With the decline of commercial interest in jazz/rock fusion during the 1980s, Santanas group recorded less frequently, releasing only five albums over the course of the decade as opposed to the twelve they had recorded during the seventies. Nonetheless the band maintained a high public profile, touring extensively to sold-out auditoriums and appearing at the US Festival, LiveAid, and on the first Amnesty International concert tour. Like many artists from the sixties, Carlos felt that the most important thing about his group was what took place on stage, the spontaneity and communication with the audience, rather than the number of albums they sold. Discussing his musical goals in a 1988 Down Beat article, he asserted, I dont measure my life according to Rolling Stone or the Pope or Billboard. If I can give myself chills or make my hair stand up, it doesnt matter whether Im [playing] in front of Macys or in Madison Square Garden.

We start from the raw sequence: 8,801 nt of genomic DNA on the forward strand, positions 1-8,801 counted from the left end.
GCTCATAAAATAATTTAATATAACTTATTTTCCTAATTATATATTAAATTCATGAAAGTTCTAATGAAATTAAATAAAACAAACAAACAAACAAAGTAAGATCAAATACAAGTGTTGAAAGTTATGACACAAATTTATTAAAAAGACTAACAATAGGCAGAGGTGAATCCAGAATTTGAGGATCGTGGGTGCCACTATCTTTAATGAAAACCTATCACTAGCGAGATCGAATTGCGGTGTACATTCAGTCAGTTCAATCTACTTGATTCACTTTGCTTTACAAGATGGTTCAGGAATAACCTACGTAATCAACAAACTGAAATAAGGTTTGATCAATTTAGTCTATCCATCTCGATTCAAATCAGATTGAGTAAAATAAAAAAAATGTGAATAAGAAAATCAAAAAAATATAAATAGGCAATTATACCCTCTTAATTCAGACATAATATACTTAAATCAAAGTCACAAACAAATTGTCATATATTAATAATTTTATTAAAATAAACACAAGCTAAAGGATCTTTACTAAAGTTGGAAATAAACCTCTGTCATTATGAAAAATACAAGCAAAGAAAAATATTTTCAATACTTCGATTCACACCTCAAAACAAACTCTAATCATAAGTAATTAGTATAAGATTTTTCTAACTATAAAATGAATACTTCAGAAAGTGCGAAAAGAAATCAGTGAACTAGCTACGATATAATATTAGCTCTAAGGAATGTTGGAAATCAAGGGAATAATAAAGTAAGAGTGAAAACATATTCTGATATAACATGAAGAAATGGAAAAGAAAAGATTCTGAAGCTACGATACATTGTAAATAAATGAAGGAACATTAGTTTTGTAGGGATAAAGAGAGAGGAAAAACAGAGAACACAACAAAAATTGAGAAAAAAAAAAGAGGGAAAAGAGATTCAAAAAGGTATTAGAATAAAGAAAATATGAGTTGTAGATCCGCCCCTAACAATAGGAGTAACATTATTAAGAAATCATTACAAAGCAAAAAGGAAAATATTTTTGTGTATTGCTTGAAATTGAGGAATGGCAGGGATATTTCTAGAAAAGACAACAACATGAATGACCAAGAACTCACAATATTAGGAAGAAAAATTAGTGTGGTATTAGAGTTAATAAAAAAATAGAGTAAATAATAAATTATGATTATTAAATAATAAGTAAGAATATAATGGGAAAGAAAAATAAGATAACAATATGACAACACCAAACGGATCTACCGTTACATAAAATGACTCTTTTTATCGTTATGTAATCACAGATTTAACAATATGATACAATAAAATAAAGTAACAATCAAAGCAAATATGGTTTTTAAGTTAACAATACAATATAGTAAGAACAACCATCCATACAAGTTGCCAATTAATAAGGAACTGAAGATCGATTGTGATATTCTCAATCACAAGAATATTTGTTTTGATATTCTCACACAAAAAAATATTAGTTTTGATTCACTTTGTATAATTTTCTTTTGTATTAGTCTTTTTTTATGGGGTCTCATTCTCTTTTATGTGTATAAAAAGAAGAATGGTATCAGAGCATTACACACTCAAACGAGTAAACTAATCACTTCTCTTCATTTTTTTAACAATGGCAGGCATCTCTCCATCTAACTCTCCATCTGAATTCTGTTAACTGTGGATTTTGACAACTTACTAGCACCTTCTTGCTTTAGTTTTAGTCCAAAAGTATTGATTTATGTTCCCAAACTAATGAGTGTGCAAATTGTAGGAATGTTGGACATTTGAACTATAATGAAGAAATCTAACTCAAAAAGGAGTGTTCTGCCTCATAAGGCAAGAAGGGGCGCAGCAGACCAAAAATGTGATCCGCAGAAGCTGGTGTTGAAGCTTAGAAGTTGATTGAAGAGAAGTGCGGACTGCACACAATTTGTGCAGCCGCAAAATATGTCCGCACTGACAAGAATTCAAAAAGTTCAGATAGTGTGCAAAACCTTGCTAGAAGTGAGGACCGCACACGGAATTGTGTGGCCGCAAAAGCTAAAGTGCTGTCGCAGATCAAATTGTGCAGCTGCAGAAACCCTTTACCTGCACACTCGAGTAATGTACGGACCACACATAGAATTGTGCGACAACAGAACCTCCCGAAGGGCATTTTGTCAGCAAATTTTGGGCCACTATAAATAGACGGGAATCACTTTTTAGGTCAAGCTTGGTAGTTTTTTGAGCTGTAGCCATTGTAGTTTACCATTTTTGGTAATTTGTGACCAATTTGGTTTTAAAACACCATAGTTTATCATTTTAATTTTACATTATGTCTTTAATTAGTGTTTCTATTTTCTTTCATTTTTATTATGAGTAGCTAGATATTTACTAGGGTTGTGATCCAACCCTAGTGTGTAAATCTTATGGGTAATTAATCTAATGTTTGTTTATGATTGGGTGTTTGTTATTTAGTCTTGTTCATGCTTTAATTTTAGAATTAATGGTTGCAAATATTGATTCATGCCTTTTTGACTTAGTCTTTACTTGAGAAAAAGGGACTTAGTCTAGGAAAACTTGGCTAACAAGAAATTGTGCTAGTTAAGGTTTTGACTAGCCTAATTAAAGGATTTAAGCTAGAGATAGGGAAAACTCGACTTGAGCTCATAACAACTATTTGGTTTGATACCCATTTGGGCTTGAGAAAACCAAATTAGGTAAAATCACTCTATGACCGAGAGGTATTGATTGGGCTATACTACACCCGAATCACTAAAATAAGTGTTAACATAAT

In 1991, Carlos ended his twenty-two year relationship with Columbia/CBS and signed with Polydor, releasing the albums Milagro in 1992, and Sacred Fire: Live in South America in 1993. In 1994, Carlos founded his own label, called Gutsand Grace, and released asolo album, Brothers, a collaboration between Carlos, his brother Jorge Santana, and nephew Carlos Hernandez that was nominated for a best rock instrumental Grammy Award. Twenty-five years after his arrival at Woodstock, he exposed a whole new generation of music fans to his fieryguitar work at the commemorative Woodstock 94 festival. In 1995, he played with blues legend John Lee Hooker on the album Chill Out and in 1996 received the Century Award from Billboard magazine in recognition of his impact over thirty years on the American music scene.

Santanas music continues to hold audiences around the world spellbound. Although it might be tempting to dismiss him as a musical relic whose durability is based on nostalgia for the sixties, one would be greatly mistaken in doing so. Santana appeals to contemporary listen-ersfor the same reason that his group originally interested Bill Graham: an ability to reach beyond artistic boundaries and find something new. Two decades before world music was recognized by the public and record executives, Santana made it an art form. From the departure point of his Latin roots, Santana and a host of accompanying musicians blended Eastern music, Rhythm-and-Blues, Afro-Cuban jazz, African drumming, and innumerable other influences into a searing, multicultural mix that transcends musical and spiritual borders. In doing so, he created, and continues to create, a uniquely American hybrid.